Ice storm tree down

Someplace just to show that reel collectors do have a life
Paul Roberts
Super Board Poster
Posts: 874
Joined: Mon Dec 14, 2020 1:35 pm

Re: Ice storm tree down

Post by Paul Roberts »

Thanks for the link.

Yes, a cord is a lot of wood. I’m not an experienced judge. Seeing that big beech into a measurable firewood stack helped. A cord out of one big (20” dbh) tree. Next up is a large ash (17” dbh) that has fallen victim to the ash borers. It’ll conveniently fall right in my back yard. I guesstimate it’ll yield between 1/2 and 3/4 cord?

And, yeah, a cord of firewood is a lot of work. Most efficient to let the professionals do it and purchase it from them. But the place here needs the attention. And I enjoy the work. It is satisfying. I joked with my wife that I can’t wait for winter. :)

Not sure how many years I’ll be able to do it. Trying to work smart and safely. My neighbor, who owns the tractor and splitter, is 75 and still at it. He’s been a triathlete so he’s earned some of that longevity. I gave him a hookeroon and after using it he commented that he didn’t know how he got along without one all these years.
ORCA 2020, 2021, 2022, 2023, 2024
Paul Roberts
Super Board Poster
Posts: 874
Joined: Mon Dec 14, 2020 1:35 pm

Re: Ice storm tree down

Post by Paul Roberts »

Felled a dead Red Oak today that was beside my driveway where I park my truck. It appeared mostly sound, but had a fair amount of punky wood too, esp near the top. It was only a matter of time. I literally hear a tree fall weekly in this mature forest around my home. One came down not far behind the house just today, in fact.

Hazard trees —ones that should come down— often present challenges, risks. It’s not like you can pick and choose which ones you’d like to fell. You have what you’re presented with; Leans, twists, turns, dead limbs above, hanger risks, terrain, not to mention the reason you feel the need to fell it in the first place: buildings and power lines being primary. The dead limbs, way up there, wiggled when I pounded my fist on the trunk. I’d have to keep my eyes on them as I worked.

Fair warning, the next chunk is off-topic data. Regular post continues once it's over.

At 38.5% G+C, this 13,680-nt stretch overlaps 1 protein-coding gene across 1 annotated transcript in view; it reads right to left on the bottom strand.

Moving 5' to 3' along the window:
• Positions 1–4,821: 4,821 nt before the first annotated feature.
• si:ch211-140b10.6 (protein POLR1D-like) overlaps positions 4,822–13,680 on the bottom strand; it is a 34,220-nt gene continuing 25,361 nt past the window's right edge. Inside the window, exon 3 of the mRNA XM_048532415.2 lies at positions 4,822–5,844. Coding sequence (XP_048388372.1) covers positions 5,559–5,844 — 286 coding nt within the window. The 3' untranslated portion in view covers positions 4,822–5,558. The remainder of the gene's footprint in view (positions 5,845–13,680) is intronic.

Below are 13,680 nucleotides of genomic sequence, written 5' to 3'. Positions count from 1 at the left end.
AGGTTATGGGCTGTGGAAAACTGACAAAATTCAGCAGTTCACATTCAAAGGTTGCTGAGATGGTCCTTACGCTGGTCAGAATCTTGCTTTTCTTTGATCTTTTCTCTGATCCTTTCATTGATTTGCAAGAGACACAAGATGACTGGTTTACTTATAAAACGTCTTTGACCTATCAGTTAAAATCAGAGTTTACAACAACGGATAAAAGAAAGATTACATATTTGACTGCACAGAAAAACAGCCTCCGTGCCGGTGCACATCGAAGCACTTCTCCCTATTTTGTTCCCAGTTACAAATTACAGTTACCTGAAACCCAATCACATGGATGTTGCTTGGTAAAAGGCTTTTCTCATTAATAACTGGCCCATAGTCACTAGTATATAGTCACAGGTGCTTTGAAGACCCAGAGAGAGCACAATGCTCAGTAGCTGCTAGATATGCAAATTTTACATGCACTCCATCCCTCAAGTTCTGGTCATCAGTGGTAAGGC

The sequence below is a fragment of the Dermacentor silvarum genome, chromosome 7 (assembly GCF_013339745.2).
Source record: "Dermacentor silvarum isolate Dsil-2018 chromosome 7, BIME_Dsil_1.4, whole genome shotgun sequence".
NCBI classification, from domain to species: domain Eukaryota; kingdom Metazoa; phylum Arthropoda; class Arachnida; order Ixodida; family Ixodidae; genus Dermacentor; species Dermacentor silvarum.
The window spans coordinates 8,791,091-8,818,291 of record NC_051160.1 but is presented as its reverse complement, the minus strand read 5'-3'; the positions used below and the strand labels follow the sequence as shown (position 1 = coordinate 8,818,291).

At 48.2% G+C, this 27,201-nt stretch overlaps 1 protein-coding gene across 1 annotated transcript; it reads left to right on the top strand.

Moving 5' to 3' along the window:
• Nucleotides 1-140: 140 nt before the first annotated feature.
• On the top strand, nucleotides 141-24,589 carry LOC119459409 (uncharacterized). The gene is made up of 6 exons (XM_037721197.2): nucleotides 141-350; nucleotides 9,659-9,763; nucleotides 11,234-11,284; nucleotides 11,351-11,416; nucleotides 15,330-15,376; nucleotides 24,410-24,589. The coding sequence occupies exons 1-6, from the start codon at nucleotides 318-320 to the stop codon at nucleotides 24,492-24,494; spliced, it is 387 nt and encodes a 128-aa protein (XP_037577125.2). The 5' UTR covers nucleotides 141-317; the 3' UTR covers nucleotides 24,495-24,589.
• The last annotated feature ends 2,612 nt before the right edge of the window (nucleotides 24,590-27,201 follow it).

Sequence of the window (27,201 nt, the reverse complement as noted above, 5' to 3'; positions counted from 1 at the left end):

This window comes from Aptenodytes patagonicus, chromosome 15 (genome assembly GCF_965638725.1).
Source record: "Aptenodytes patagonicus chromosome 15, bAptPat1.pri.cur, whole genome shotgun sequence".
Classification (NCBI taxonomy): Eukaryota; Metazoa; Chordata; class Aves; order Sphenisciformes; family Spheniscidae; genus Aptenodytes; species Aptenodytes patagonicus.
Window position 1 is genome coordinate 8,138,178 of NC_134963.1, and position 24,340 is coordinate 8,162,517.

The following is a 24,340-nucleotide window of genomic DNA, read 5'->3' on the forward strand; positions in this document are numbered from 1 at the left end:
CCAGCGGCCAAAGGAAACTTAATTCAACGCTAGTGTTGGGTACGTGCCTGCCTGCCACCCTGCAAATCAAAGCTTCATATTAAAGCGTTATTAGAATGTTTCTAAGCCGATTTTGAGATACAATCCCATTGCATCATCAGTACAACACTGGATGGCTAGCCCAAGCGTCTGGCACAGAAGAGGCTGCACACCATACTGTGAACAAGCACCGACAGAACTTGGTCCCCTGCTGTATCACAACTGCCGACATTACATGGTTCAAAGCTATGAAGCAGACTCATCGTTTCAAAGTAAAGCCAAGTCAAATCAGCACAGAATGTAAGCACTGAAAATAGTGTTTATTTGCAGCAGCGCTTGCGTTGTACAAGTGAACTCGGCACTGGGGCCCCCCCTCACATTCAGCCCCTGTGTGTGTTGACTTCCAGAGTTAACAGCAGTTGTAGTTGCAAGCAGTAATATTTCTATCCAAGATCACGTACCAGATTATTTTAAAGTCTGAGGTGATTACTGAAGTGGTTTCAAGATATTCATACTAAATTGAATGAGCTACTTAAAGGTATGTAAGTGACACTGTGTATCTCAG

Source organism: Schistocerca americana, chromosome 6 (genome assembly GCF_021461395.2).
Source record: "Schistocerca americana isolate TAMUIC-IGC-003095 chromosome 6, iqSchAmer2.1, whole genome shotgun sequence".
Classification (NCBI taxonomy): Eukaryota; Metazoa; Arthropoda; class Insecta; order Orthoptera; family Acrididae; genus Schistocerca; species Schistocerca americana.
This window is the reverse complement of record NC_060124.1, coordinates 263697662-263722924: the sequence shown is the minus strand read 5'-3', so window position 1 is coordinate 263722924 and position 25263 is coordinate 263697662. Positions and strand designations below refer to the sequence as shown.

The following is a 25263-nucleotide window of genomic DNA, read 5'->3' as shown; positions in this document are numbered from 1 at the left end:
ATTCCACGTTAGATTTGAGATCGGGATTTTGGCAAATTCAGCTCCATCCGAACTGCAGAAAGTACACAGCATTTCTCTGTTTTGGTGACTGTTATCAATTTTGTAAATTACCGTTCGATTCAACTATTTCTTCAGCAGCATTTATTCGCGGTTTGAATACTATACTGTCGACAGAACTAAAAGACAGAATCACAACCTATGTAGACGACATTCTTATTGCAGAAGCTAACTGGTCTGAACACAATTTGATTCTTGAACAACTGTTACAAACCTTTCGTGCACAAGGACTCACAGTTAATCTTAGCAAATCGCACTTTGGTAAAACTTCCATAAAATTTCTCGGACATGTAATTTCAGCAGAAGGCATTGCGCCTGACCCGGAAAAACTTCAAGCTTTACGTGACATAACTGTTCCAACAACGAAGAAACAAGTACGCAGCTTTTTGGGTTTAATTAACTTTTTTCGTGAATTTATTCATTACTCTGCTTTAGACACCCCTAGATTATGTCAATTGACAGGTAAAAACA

The tree had a leaning base, that had then corrected itself as it grew. This always makes judging where gravity would like to take it a bit tricky. There was no appreciable asymmetrical limb mass above to worry about. But, again, the upper end of the trunk and limbs up there were quite punky, making them in danger of breaking off while the tree is worked on.

The biggest concern was a telephone pedestal box about 10ft away, with the upper (growth corrected) lean pointing that way. The second concern was another maple nearly in line with the basal lean, with a large fork in it, perfect for hanging my target tree solidly.

I could choose the lower or the upper lean. Because the upper part of the tree had shed most of its branches, was quite punky (therefore somewhat reduced in weight), and was roughly symmetrical, I went with the bottom lean, where most of the mass was -what the BC Faller training videos call the “dominant lean”.

To avoid the forked maple I decided to add an asymmetric hinge to my cut to, hopefully, swivel the tree as it fell, away from the forked maple. I cleared two escape paths bc I wasn’t positive where it wanted to go. I took a deep breath, and started my cuts.

I made a shallow face cut, bc of the relatively narrow trunk (~12” dbh), so that I’d be able to employ a wedge. I made just enough back cut, to insert a wedge, taking it slow bc the tree had punky wood up and down its entirety. I didn’t want it to suddenly cave. With each strike of the 3lb hammer, the upper limbs quivered, so I made a strike or two then waited for them to settle before continuing. I alternately sawed a bit, and struck the wedge.

When the hinge was as thin as I dared, I went at the wedge, until, eventually, the trunk had swallowed the entire wedge. Bummer. What this signaled was that either the tree wanted to fall in another direction, or, it was well balanced on top of the stump and wedge. I wished I’d used two stacked wedges to give the trunk a bit more lift. So, I put my hands on the trunk and pushed, watching those limbs high above. In case gravity had other plans I didn’t want to get the tree rocking as it might go over the wrong way. Then, with enough pressure, I heard a crack. I pushed harder and got another. I pushed again and… the tree started to go. Once started, it came down just where I’d been aiming, rolling a bit with the asymmetrical swivel hinge, the trunk twisting off the stump to end up lying on the thick side of the hinge. The tree hit the gravel driveway hard enough to bounce up off the ground. That’s a mighty big baseball bat! Best to step away from a falling tree, even one that is falling away from you.